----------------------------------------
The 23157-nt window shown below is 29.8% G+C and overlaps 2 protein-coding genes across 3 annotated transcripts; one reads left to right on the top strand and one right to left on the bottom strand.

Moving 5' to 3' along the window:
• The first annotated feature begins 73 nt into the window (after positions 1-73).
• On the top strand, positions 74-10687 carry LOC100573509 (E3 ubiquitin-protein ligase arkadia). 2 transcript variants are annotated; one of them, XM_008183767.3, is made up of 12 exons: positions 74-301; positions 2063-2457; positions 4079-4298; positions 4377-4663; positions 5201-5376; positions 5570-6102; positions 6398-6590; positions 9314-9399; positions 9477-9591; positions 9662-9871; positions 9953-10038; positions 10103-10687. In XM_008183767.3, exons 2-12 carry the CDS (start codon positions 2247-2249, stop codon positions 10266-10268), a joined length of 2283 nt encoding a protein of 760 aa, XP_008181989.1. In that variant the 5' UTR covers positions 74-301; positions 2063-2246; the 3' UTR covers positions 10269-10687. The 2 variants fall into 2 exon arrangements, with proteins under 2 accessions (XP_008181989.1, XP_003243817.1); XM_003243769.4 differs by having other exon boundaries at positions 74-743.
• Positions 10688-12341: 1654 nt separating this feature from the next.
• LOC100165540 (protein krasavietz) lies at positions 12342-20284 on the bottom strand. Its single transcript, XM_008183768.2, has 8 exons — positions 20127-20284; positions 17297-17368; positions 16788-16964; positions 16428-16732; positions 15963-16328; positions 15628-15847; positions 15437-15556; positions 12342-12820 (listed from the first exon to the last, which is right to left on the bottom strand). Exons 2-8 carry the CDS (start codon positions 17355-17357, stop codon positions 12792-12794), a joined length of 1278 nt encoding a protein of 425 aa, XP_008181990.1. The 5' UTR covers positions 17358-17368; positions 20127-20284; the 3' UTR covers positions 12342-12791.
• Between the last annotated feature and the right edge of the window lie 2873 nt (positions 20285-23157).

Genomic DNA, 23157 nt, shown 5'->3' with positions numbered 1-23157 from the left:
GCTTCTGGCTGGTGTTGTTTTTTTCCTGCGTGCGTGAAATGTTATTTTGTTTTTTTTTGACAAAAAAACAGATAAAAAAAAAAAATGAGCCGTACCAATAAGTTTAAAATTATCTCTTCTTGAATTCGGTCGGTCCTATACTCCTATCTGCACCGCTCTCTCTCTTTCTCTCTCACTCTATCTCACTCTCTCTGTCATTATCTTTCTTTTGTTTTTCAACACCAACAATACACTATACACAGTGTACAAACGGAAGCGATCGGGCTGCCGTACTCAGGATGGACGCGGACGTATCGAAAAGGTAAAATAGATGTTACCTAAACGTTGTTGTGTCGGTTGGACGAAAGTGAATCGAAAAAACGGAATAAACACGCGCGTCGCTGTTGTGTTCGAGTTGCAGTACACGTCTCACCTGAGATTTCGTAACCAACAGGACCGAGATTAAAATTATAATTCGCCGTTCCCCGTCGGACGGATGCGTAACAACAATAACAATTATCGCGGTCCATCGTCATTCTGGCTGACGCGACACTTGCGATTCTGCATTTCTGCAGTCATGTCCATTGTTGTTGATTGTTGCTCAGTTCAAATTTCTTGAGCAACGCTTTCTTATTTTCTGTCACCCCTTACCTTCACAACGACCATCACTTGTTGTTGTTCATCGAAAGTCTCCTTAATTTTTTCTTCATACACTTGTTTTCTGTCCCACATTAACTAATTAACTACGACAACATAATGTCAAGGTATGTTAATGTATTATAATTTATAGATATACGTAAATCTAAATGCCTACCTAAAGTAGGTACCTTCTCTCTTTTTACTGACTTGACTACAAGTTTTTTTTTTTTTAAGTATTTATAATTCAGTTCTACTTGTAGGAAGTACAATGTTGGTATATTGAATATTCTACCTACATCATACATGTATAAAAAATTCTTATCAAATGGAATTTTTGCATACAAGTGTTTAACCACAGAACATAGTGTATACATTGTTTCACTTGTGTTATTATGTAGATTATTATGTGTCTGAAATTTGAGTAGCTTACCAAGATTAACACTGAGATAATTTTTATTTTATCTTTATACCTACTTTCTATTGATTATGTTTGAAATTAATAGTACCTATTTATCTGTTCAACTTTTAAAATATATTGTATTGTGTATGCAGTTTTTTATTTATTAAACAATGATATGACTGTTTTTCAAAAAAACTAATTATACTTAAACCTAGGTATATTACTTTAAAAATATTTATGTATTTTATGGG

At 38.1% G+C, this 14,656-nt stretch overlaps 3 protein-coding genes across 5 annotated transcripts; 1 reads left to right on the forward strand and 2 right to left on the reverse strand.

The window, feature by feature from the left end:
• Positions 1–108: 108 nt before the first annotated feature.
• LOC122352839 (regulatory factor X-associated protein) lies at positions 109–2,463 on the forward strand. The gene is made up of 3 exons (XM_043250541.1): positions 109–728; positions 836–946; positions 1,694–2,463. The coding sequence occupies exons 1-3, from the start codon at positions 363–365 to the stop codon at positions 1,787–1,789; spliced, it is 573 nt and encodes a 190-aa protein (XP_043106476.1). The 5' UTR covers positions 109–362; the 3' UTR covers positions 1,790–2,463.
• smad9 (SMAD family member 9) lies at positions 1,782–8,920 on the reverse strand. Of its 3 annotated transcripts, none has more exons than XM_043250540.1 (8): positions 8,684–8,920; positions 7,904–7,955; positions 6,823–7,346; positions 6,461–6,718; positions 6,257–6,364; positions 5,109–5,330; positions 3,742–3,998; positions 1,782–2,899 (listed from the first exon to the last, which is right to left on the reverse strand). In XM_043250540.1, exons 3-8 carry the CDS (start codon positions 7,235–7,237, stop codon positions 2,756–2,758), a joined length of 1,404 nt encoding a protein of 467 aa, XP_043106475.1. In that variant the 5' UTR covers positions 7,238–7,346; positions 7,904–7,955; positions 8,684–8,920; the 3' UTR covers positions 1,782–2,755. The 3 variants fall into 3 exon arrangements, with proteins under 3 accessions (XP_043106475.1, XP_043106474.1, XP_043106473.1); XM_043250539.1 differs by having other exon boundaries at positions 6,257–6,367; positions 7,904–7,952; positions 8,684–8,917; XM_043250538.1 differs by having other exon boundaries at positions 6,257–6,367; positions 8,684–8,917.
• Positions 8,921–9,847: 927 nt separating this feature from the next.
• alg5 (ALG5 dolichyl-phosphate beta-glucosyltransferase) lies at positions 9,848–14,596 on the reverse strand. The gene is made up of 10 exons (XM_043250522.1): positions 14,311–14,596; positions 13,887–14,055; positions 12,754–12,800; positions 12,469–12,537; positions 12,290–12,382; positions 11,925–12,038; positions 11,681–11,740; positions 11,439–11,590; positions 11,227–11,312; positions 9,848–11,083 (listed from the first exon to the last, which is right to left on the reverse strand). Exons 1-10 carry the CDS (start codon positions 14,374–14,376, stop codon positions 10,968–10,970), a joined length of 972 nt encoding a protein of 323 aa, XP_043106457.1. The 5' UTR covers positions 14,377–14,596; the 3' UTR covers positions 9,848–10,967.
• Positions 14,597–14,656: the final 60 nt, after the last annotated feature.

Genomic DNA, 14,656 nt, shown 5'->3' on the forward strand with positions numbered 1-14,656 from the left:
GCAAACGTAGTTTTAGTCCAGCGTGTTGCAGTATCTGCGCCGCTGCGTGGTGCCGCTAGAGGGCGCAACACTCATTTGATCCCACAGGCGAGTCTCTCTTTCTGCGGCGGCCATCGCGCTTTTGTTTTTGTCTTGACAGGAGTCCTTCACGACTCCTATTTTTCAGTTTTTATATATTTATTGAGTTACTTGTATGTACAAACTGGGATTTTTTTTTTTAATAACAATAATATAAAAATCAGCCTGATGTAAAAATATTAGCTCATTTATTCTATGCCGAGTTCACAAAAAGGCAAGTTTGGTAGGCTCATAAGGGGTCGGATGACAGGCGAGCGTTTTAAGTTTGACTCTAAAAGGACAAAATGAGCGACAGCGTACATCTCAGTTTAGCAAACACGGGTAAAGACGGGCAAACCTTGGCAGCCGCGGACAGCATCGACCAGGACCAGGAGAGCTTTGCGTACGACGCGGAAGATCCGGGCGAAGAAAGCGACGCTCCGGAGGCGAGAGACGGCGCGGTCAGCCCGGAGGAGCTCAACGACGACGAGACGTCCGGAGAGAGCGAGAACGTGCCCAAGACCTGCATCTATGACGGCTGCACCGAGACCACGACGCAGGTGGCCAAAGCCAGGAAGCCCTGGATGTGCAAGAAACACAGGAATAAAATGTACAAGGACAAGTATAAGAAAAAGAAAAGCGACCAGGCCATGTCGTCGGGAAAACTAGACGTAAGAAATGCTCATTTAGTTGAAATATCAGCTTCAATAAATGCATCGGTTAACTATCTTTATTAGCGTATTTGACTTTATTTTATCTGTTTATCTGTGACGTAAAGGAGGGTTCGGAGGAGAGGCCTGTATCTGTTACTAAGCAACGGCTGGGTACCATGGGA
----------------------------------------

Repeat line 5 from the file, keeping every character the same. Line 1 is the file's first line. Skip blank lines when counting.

• Positions 10688-12341: 1654 nt separating this feature from the next.